Doug Andres, a spokesperson for McConnell, said the GOP leader is “glad that Leader Schumer agreed to Republicans’ request for additional time during the pre-trial phase,” calling it “a win for due process and fairness.”
The House managers and Trump’s legal team will spend the next two weeks drafting their legal briefs. Under the trial schedule, the president’s team will have until February 2 to answer the article and House managers will submit their pre-trial brief the same day. Trump’s pre-trial brief will then be due February 8 and the House will have until February 9 for their rebuttal, which will allow for the trial to officially begin.
Earlier Friday, Speaker Nancy Pelosi dismissed concerns by Republicans that Trump’s legal team wouldn’t have adequate time if the trial started next week after the impeachment article is delivered to the Senate.
“The former president will have had the same amount of time to prepare for trial as our Managers,” Pelosi said, referring to her hand-picked team of House Democrats who will essentially serve as prosecutors in the Senate trial.
“The House has been respectful of the Senate’s constitutional power over the trial and always attentive to the fairness of the process,” Pelosi later added in a letter sent to her members, noting that Monday would be a “momentous and solemn day.”
President Joe Biden, who has largely left the process up to Congress, did not object to a slightly delayed impeachment trial, when asked by reporters if he supported a February timeline.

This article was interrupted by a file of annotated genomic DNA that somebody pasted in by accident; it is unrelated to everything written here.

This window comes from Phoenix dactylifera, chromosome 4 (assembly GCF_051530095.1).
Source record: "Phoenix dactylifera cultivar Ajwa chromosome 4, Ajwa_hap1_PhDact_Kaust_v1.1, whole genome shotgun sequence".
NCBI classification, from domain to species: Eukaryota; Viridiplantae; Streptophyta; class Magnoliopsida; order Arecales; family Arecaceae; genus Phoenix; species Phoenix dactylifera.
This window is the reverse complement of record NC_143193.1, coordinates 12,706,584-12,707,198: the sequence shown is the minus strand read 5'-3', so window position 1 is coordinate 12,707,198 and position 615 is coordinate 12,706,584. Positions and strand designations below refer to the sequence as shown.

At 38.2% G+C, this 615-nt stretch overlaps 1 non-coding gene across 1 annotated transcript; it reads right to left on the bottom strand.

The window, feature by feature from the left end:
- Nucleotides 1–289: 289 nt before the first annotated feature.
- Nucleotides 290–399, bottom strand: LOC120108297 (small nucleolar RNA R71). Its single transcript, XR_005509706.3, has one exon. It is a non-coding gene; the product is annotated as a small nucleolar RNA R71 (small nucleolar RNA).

“The more time we have to get up and running to meet these crises, the better,” Biden told reporters Friday afternoon.
The exact length of the Senate’s unprecedented second impeachment trial is still unclear, though lawmakers of both parties say they expect it to take up less time than the three weeks spent on Trump’s first trial in early 2020. Whether the Senate also brings in witnesses is another open question.
Prior to the agreement, many GOP senators warned the trial would disrupt the Senate’s jam-packed schedule confirming Biden’s nominees and potentially moving to an additional Covid-19 relief package.
“Absent some agreement, we won’t be doing any confirmations, we won’t be doing any Covid-19 relief, we won’t be doing anything else other than impeaching the person who’s not even president,” Sen. John Cornyn (R-Texas) told reporters Friday.
“I think what McConnell laid down was eminently reasonable, in terms of making sure that we got [due] process,” added Sen. Lisa Murkowski (R-Alaska), a moderate who could be a critical vote in Trump’s trial. “The process has to be fair. So yeah, so we gotta get started, I guess.”